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Off the Beaten Path: Sea Otters, Humpback Whales, Debris, and You!

by David Pinel

We’re located off the beaten path for most things except sea otters, humpback whales, and Japanese tsunami debris – the wild west coast, mighty Pacific, ecology, and you.

sea otter wrapped in kelpBetween 1969 and 1972, a few sea otters were re-introduced to the Checleset Bay and Kyuquot areas after having been extirpated (locally extinct) for about forty years. About a decade later, British Columbia designated our province’s largest marine protected area, Checleset Bay Ecological Reserve (34, 650 ha) specifically to safeguard this vital habitat for the sea otters. Now, about 40 years later, the sea otter population in Checleset Bay and Kyuquot remains relatively stable with approximately 1500 otters. As a keystone species, they’ve been re-balancing the local ecology, and have spread northward and southward around both tips of Vancouver Island.

West Coast Expeditions started 40 years ago too, but we’ve remained focused on Kyuquot, right in the middle of Canada’s most dense and accessible sea otter population. They’re part of our 'everyday'.

humpback whale taleFor the past decade, the Kyuquot area, along with many parts of the coast have seen a steady increase in humpback whale activity from July to November before they migrate to the Hawaiian Islands. I think that Hawaii has also been seeing a lot more British Columbians doing a similar seasonal migration over the last decade! When sea kayaking in Kyuquot, it’s now ‘not uncommon’ to be treated to the sound, sight, and smell ("whale breath") of a nearby humpback whale or two.  We're inclined to follow Hawaii!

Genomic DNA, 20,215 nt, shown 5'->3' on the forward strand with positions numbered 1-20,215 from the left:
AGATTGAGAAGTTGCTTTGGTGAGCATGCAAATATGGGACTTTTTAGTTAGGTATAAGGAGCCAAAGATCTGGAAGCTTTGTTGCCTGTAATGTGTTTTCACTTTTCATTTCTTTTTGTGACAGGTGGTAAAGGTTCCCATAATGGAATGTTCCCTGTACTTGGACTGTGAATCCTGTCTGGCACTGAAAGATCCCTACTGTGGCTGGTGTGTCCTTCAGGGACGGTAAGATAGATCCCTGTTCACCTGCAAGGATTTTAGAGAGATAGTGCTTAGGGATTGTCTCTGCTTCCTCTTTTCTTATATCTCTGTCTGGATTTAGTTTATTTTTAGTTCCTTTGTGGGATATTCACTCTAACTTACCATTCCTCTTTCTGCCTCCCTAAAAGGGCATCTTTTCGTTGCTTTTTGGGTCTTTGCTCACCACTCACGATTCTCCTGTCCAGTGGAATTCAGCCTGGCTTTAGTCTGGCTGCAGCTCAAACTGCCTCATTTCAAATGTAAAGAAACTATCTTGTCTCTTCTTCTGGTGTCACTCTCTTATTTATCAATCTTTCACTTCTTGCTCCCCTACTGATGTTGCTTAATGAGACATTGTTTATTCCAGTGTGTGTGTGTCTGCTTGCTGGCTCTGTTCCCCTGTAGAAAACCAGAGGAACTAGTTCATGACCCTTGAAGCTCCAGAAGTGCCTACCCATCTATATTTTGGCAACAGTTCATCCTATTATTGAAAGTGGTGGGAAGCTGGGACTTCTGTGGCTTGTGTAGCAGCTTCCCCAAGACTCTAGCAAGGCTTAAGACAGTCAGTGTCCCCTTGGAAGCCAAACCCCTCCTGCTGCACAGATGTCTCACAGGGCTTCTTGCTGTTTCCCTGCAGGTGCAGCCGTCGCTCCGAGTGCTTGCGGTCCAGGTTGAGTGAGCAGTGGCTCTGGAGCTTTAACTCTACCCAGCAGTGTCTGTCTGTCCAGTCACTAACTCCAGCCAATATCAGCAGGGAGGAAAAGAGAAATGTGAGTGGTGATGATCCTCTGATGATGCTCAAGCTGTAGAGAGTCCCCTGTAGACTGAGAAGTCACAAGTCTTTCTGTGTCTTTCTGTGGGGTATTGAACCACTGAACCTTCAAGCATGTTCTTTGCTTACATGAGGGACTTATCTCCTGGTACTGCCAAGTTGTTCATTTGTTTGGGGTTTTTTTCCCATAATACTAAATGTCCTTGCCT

Now, as of July 2012 we also started to see some of the first confirmed Japanese tsunami debris from the devastating earthquake in March 2011. Among the 3 or 4 larger objects (more prone to wind drift) was a small fiberglass fishing boat that came and stayed ashore just around the corner from our sea kayaking camp. The registration number painted on the broken hull was traced to its owner in Fukushima, the site of the nuclear disaster. Government officials here tested and confirmed that there were no concerns about radioactive hazards nor invasive species (that grew on the boat while adrift – including some very large and well-travelled pelagic goose barnacles).

wreck of Japanese fishing boat port side   wreck of Japanese fishing boat bow   wreck of Japanese fishing boat stern

Our location on Spring Island in the Mission Group of Islands is part of a rugged coastline inside a barrier chain of islets stretching southward from the Brooks Peninsula to Tatchu Point. We are ideally situated to catch much of the drifting tsunami debris. Shoreline walks now bring us one step closer to the people of Japan. No matter how we, as a human population, designate areas for protection, track and protect wildlife, or plan for and mitigate our anticipated impacts, we can never truly foretell the implications of natural forces colliding with built and wild spaces.

Getting “off the beaten path” while sea kayak touring with us in the remote splendor of Kyuquot paradoxically offers the opportunity to more clearly witness, learn, and reflect about being human within a rich, diverse, and changing ecosystem.